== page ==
Kirsten Skou Petersen

15 July 1918–2 July 2011 (Age 93)
Varde, Ribe, Denmark

The Life of Kirsten

When Kirsten Skou Petersen was born on 15 July 1918, in Varde, Ribe, Denmark, her father, Peter Skou Petersen, was 33 and her mother, Mette Marie Agnes Martha Madsen, was 34. She married Terje Schiller on 5 December 1943. They were the parents of at least 1 daughter. She lived in Kolding, Brejning, Ringkøbing, Denmark in 1930. She died on 2 July 2011, in Turlock, Stanislaus, California, United States, at the age of 92.

Photos & Memories (2)

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Family Time Line

Terje Schiller
Kirsten Skou Petersen
Marriage: 5 December 1943
Merete Schiller

Spouse and Children

5 December 1943


Parents and Siblings



World Events (8)

1919 · The Eighteenth Amendment

Age 1

The Eighteenth Amendment established a prohibition on all intoxicating liquors in the United States. As a result of the Amendment, the Prohibition made way for bootlegging and speakeasies becoming popular in many areas. The Eighteenth Amendment was then repealed by the Twenty-first Amendment. Making it the first and only amendment that has been repealed.
1934 · Alcatraz Island Becomes Federal Penitentiary

Age 16

Alcatraz Island officially became Alcatraz Federal Penitentiary on August 11, 1934. The island is situated in the middle of frigid water and strong currents of the San Francisco Bay, which deemed it virtually inescapable. Alcatraz became known as the toughest prison in America and was seen as a “last resort prison.” Therefore, Alcatraz housed some of America’s most notorious prisoners such as Al Capone and Robert Franklin Stroud. Due to the exorbitant cost of running the prison, and the deterioration of the buildings due to salt spray, Alcatraz Island closed as a penitentiary on March 21, 1963.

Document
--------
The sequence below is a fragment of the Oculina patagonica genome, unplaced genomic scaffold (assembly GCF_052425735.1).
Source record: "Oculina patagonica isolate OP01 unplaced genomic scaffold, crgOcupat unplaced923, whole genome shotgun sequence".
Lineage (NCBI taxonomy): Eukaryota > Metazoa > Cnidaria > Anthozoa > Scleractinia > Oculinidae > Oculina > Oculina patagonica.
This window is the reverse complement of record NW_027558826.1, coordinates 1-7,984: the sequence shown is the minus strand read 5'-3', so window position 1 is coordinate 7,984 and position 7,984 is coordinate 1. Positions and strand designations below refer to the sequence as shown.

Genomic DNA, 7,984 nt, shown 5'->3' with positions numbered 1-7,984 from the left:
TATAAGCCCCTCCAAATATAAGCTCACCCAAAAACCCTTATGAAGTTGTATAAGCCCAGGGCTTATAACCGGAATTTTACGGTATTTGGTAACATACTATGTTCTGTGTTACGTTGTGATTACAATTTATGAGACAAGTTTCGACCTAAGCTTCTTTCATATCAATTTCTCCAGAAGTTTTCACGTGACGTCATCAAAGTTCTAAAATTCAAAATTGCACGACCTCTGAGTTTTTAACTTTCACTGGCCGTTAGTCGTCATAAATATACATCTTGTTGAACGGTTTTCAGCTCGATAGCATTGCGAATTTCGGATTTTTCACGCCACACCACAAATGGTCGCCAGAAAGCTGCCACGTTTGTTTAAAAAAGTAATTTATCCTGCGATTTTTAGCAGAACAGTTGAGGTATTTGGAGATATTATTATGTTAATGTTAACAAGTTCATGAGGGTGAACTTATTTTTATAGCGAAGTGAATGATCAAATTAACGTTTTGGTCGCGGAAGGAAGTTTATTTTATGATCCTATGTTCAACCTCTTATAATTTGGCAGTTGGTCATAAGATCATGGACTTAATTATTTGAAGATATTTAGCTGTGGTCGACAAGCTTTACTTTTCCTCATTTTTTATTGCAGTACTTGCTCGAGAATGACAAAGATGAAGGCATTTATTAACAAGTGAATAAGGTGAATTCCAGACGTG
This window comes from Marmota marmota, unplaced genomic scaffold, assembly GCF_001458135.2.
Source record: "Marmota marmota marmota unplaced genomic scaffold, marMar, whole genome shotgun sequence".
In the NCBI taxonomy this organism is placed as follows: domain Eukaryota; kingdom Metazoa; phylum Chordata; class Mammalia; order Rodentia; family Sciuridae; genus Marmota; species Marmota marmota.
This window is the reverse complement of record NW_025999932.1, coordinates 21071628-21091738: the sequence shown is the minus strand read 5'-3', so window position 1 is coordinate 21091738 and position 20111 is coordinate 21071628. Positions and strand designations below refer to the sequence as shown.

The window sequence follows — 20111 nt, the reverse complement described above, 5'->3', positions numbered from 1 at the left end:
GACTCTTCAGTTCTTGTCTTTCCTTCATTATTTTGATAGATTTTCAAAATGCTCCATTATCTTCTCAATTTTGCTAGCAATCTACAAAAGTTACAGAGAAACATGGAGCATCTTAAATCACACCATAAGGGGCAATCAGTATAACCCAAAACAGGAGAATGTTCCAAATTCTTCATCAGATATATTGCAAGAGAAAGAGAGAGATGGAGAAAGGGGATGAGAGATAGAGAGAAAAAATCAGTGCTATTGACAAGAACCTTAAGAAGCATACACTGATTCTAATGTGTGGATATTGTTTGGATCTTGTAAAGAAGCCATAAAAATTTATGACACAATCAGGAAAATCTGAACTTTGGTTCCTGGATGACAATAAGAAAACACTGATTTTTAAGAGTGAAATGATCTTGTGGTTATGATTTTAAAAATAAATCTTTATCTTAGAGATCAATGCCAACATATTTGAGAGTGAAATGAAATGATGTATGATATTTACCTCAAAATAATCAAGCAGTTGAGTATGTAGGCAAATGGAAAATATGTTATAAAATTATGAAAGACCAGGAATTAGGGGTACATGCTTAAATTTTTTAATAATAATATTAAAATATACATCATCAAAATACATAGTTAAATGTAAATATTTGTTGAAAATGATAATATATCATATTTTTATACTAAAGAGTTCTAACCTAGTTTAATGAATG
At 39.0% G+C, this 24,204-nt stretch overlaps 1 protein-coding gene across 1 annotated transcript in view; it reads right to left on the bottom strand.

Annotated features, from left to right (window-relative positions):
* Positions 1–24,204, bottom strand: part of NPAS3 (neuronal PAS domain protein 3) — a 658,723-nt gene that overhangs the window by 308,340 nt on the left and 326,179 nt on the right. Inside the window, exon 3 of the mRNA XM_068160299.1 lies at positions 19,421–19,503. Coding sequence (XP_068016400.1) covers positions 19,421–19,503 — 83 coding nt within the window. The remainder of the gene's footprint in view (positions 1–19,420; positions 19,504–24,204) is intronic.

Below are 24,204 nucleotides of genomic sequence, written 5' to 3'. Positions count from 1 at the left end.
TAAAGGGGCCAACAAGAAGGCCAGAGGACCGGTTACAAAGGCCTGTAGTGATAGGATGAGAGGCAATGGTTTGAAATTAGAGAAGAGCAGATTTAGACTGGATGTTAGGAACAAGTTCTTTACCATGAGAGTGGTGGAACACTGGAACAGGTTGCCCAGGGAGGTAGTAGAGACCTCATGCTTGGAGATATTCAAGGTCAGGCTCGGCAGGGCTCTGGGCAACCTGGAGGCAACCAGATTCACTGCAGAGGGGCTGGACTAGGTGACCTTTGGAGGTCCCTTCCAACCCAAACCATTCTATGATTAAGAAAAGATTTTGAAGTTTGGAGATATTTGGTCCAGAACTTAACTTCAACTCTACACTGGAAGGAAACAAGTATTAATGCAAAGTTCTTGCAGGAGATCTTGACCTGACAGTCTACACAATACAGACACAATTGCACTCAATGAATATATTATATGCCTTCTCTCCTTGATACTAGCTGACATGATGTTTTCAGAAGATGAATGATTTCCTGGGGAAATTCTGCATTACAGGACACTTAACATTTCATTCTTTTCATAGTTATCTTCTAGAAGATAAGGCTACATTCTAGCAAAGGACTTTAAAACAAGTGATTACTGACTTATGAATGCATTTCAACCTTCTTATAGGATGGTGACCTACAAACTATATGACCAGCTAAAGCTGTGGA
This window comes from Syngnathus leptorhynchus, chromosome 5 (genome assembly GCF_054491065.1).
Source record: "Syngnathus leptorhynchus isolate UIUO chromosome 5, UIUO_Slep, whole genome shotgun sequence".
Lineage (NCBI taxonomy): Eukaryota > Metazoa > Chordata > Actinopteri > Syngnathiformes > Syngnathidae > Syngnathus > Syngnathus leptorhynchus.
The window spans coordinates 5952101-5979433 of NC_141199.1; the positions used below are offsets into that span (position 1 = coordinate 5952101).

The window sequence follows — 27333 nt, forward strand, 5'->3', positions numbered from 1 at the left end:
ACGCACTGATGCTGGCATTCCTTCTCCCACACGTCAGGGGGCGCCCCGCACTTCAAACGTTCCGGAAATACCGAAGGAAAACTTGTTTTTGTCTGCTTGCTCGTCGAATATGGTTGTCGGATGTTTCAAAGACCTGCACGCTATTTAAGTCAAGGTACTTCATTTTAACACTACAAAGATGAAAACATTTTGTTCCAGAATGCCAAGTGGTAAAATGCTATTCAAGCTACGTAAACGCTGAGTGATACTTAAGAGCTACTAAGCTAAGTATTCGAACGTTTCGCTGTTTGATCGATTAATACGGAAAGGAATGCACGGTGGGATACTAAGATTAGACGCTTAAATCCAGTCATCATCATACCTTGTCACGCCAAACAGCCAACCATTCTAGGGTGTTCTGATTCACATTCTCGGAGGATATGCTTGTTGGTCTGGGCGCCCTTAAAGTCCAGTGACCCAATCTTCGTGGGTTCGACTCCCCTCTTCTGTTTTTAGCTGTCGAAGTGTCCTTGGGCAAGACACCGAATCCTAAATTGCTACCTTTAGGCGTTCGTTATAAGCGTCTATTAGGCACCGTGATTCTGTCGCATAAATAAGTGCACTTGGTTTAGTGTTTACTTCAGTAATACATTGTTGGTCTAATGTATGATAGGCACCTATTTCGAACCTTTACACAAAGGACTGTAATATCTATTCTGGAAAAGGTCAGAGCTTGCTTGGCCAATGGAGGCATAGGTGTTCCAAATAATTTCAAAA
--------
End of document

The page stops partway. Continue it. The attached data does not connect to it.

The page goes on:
1944 · The G.I Bill

Age 26

The G.I. Bill was a law that provided a range of benefits for returning World War II veterans that were on active duty during the war and weren't dishonorably discharged. The goal was to provide rewards for all World War II veterans. The act avoided life insurance policy payouts because of political distress caused after the end of World War I. But the Benefits that were included were: Dedicated payments of tuition and living expenses to attend high school, college or vocational/technical school, low-cost mortgages, low-interest loans to start a business, as well as one year of unemployment compensation. By the mid-1950s, around 7.8 million veterans used the G.I. Bill education benefits.

Name Meaning

Polish, Czech, and Jewish (Ashkenazic): nickname from Slavic skop ‘wether’, ‘castrated ram’. The Polish word has other meanings, denoting for example a pail and a kind of tax; the surname could also have originated with one of these senses, i.e. as an occupational name either for a maker of pails or for a tax collector.

Dictionary of American Family Names © Patrick Hanks 2003, 2006.

Sources (3)

  • Kirsten Skou Petersen Schiller in household of Jerje Schiller, "Utah, Church of Jesus Christ of Latter-day Saints, Church Census Records, 1914-1960"
  • Kirsten Skon Petersen in household of Peter Skon Petersen, "Denmark Census, 1930"
  • Kirsten Skon Petersen in household of Peter Skon Petersen, "Denmark Census, 1925"

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